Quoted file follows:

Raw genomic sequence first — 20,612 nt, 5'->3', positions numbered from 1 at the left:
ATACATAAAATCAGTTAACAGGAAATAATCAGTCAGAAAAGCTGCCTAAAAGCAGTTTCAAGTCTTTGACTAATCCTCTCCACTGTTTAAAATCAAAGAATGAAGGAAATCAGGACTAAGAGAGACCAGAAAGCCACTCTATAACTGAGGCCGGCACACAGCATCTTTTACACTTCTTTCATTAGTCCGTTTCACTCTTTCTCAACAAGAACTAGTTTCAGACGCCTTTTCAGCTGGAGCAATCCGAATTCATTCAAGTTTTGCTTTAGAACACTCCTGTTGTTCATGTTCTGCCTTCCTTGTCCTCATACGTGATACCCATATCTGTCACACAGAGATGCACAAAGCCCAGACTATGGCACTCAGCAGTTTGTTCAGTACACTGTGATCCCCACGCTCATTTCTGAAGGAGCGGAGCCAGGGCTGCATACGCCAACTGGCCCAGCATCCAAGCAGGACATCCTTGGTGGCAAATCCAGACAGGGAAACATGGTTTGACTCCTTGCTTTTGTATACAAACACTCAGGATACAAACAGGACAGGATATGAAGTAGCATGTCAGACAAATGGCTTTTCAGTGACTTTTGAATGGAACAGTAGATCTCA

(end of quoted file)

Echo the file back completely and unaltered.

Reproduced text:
Raw genomic sequence first — 20,612 nt, 5'->3', positions numbered from 1 at the left:
ATACATAAAATCAGTTAACAGGAAATAATCAGTCAGAAAAGCTGCCTAAAAGCAGTTTCAAGTCTTTGACTAATCCTCTCCACTGTTTAAAATCAAAGAATGAAGGAAATCAGGACTAAGAGAGACCAGAAAGCCACTCTATAACTGAGGCCGGCACACAGCATCTTTTACACTTCTTTCATTAGTCCGTTTCACTCTTTCTCAACAAGAACTAGTTTCAGACGCCTTTTCAGCTGGAGCAATCCGAATTCATTCAAGTTTTGCTTTAGAACACTCCTGTTGTTCATGTTCTGCCTTCCTTGTCCTCATACGTGATACCCATATCTGTCACACAGAGATGCACAAAGCCCAGACTATGGCACTCAGCAGTTTGTTCAGTACACTGTGATCCCCACGCTCATTTCTGAAGGAGCGGAGCCAGGGCTGCATACGCCAACTGGCCCAGCATCCAAGCAGGACATCCTTGGTGGCAAATCCAGACAGGGAAACATGGTTTGACTCCTTGCTTTTGTATACAAACACTCAGGATACAAACAGGACAGGATATGAAGTAGCATGTCAGACAAATGGCTTTTCAGTGACTTTTGAATGGAACAGTAGATCTCA